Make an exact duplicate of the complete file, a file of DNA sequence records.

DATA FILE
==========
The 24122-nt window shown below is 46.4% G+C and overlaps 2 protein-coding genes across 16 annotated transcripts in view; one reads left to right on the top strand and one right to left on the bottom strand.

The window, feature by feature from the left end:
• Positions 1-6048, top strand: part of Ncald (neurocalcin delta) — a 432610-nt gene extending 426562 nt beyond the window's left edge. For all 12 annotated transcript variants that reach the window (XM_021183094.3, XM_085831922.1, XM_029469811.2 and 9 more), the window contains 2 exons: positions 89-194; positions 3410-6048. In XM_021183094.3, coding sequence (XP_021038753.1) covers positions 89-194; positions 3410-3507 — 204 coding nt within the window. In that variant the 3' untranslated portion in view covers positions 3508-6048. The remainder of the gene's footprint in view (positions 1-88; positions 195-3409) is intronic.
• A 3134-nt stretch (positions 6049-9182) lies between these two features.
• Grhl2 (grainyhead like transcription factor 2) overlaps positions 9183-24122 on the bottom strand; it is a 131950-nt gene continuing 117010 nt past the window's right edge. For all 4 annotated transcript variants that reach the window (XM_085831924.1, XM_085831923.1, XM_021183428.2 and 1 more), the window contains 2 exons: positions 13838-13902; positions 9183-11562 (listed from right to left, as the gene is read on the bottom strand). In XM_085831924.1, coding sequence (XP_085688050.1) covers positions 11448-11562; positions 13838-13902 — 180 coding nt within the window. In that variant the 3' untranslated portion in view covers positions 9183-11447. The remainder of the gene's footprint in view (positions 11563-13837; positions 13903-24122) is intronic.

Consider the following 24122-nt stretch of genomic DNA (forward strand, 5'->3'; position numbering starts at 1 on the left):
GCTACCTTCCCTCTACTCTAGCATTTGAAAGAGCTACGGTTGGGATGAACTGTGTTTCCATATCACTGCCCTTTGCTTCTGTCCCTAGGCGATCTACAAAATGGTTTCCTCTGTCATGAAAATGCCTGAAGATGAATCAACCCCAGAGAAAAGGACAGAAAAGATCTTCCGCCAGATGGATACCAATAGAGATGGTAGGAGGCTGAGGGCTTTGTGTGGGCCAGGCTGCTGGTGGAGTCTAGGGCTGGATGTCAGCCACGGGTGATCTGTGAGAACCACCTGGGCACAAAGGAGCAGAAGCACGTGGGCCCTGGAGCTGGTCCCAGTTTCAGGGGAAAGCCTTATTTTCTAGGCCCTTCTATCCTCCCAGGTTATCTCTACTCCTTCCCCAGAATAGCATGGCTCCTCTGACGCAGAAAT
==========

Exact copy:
The 24122-nt window shown below is 46.4% G+C and overlaps 2 protein-coding genes across 16 annotated transcripts in view; one reads left to right on the top strand and one right to left on the bottom strand.

The window, feature by feature from the left end:
• Positions 1-6048, top strand: part of Ncald (neurocalcin delta) — a 432610-nt gene extending 426562 nt beyond the window's left edge. For all 12 annotated transcript variants that reach the window (XM_021183094.3, XM_085831922.1, XM_029469811.2 and 9 more), the window contains 2 exons: positions 89-194; positions 3410-6048. In XM_021183094.3, coding sequence (XP_021038753.1) covers positions 89-194; positions 3410-3507 — 204 coding nt within the window. In that variant the 3' untranslated portion in view covers positions 3508-6048. The remainder of the gene's footprint in view (positions 1-88; positions 195-3409) is intronic.
• A 3134-nt stretch (positions 6049-9182) lies between these two features.
• Grhl2 (grainyhead like transcription factor 2) overlaps positions 9183-24122 on the bottom strand; it is a 131950-nt gene continuing 117010 nt past the window's right edge. For all 4 annotated transcript variants that reach the window (XM_085831924.1, XM_085831923.1, XM_021183428.2 and 1 more), the window contains 2 exons: positions 13838-13902; positions 9183-11562 (listed from right to left, as the gene is read on the bottom strand). In XM_085831924.1, coding sequence (XP_085688050.1) covers positions 11448-11562; positions 13838-13902 — 180 coding nt within the window. In that variant the 3' untranslated portion in view covers positions 9183-11447. The remainder of the gene's footprint in view (positions 11563-13837; positions 13903-24122) is intronic.

Consider the following 24122-nt stretch of genomic DNA (forward strand, 5'->3'; position numbering starts at 1 on the left):
GCTACCTTCCCTCTACTCTAGCATTTGAAAGAGCTACGGTTGGGATGAACTGTGTTTCCATATCACTGCCCTTTGCTTCTGTCCCTAGGCGATCTACAAAATGGTTTCCTCTGTCATGAAAATGCCTGAAGATGAATCAACCCCAGAGAAAAGGACAGAAAAGATCTTCCGCCAGATGGATACCAATAGAGATGGTAGGAGGCTGAGGGCTTTGTGTGGGCCAGGCTGCTGGTGGAGTCTAGGGCTGGATGTCAGCCACGGGTGATCTGTGAGAACCACCTGGGCACAAAGGAGCAGAAGCACGTGGGCCCTGGAGCTGGTCCCAGTTTCAGGGGAAAGCCTTATTTTCTAGGCCCTTCTATCCTCCCAGGTTATCTCTACTCCTTCCCCAGAATAGCATGGCTCCTCTGACGCAGAAAT